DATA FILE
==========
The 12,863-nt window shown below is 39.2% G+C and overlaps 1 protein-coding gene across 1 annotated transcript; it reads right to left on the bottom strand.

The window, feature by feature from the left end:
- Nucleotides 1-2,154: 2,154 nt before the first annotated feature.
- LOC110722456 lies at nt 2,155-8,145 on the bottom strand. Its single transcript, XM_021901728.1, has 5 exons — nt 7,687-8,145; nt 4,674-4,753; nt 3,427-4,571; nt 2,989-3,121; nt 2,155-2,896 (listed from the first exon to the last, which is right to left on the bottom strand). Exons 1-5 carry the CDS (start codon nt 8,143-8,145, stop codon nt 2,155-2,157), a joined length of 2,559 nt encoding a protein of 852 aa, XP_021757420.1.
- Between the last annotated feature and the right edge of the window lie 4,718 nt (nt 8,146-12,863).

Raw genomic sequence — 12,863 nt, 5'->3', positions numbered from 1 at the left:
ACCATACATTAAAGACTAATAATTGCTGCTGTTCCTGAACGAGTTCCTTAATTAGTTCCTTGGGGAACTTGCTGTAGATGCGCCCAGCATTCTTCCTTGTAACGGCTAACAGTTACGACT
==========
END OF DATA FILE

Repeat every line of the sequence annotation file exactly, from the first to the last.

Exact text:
The 12,863-nt window shown below is 39.2% G+C and overlaps 1 protein-coding gene across 1 annotated transcript; it reads right to left on the bottom strand.

The window, feature by feature from the left end:
- Nucleotides 1-2,154: 2,154 nt before the first annotated feature.
- LOC110722456 lies at nt 2,155-8,145 on the bottom strand. Its single transcript, XM_021901728.1, has 5 exons — nt 7,687-8,145; nt 4,674-4,753; nt 3,427-4,571; nt 2,989-3,121; nt 2,155-2,896 (listed from the first exon to the last, which is right to left on the bottom strand). Exons 1-5 carry the CDS (start codon nt 8,143-8,145, stop codon nt 2,155-2,157), a joined length of 2,559 nt encoding a protein of 852 aa, XP_021757420.1.
- Between the last annotated feature and the right edge of the window lie 4,718 nt (nt 8,146-12,863).

Raw genomic sequence — 12,863 nt, 5'->3', positions numbered from 1 at the left:
ACCATACATTAAAGACTAATAATTGCTGCTGTTCCTGAACGAGTTCCTTAATTAGTTCCTTGGGGAACTTGCTGTAGATGCGCCCAGCATTCTTCCTTGTAACGGCTAACAGTTACGACT